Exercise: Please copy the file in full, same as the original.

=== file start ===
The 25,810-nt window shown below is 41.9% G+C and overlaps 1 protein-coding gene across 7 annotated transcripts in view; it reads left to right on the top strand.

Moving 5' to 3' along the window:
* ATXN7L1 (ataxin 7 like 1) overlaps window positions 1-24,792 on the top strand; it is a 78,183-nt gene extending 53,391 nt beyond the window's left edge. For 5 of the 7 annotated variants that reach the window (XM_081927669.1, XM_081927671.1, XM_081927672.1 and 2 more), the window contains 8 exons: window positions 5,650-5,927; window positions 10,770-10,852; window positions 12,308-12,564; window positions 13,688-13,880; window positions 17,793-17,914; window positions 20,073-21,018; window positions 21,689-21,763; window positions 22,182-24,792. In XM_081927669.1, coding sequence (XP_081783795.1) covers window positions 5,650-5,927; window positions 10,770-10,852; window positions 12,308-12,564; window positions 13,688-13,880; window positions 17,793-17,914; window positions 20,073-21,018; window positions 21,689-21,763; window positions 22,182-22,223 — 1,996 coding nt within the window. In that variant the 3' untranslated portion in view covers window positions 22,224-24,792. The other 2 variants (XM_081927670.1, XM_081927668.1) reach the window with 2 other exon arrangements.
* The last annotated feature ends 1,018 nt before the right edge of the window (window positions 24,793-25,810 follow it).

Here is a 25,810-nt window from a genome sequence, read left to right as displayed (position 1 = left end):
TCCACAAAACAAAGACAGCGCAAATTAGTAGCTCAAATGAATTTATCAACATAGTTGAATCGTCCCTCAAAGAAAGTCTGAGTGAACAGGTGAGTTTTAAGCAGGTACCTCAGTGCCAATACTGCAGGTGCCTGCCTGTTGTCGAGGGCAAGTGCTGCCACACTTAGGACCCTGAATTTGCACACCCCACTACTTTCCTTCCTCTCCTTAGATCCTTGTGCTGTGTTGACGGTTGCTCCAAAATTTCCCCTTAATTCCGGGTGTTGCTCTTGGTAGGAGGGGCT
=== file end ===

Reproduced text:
The 25,810-nt window shown below is 41.9% G+C and overlaps 1 protein-coding gene across 7 annotated transcripts in view; it reads left to right on the top strand.

Moving 5' to 3' along the window:
* ATXN7L1 (ataxin 7 like 1) overlaps window positions 1-24,792 on the top strand; it is a 78,183-nt gene extending 53,391 nt beyond the window's left edge. For 5 of the 7 annotated variants that reach the window (XM_081927669.1, XM_081927671.1, XM_081927672.1 and 2 more), the window contains 8 exons: window positions 5,650-5,927; window positions 10,770-10,852; window positions 12,308-12,564; window positions 13,688-13,880; window positions 17,793-17,914; window positions 20,073-21,018; window positions 21,689-21,763; window positions 22,182-24,792. In XM_081927669.1, coding sequence (XP_081783795.1) covers window positions 5,650-5,927; window positions 10,770-10,852; window positions 12,308-12,564; window positions 13,688-13,880; window positions 17,793-17,914; window positions 20,073-21,018; window positions 21,689-21,763; window positions 22,182-22,223 — 1,996 coding nt within the window. In that variant the 3' untranslated portion in view covers window positions 22,224-24,792. The other 2 variants (XM_081927670.1, XM_081927668.1) reach the window with 2 other exon arrangements.
* The last annotated feature ends 1,018 nt before the right edge of the window (window positions 24,793-25,810 follow it).

Here is a 25,810-nt window from a genome sequence, read left to right as displayed (position 1 = left end):
TCCACAAAACAAAGACAGCGCAAATTAGTAGCTCAAATGAATTTATCAACATAGTTGAATCGTCCCTCAAAGAAAGTCTGAGTGAACAGGTGAGTTTTAAGCAGGTACCTCAGTGCCAATACTGCAGGTGCCTGCCTGTTGTCGAGGGCAAGTGCTGCCACACTTAGGACCCTGAATTTGCACACCCCACTACTTTCCTTCCTCTCCTTAGATCCTTGTGCTGTGTTGACGGTTGCTCCAAAATTTCCCCTTAATTCCGGGTGTTGCTCTTGGTAGGAGGGGCT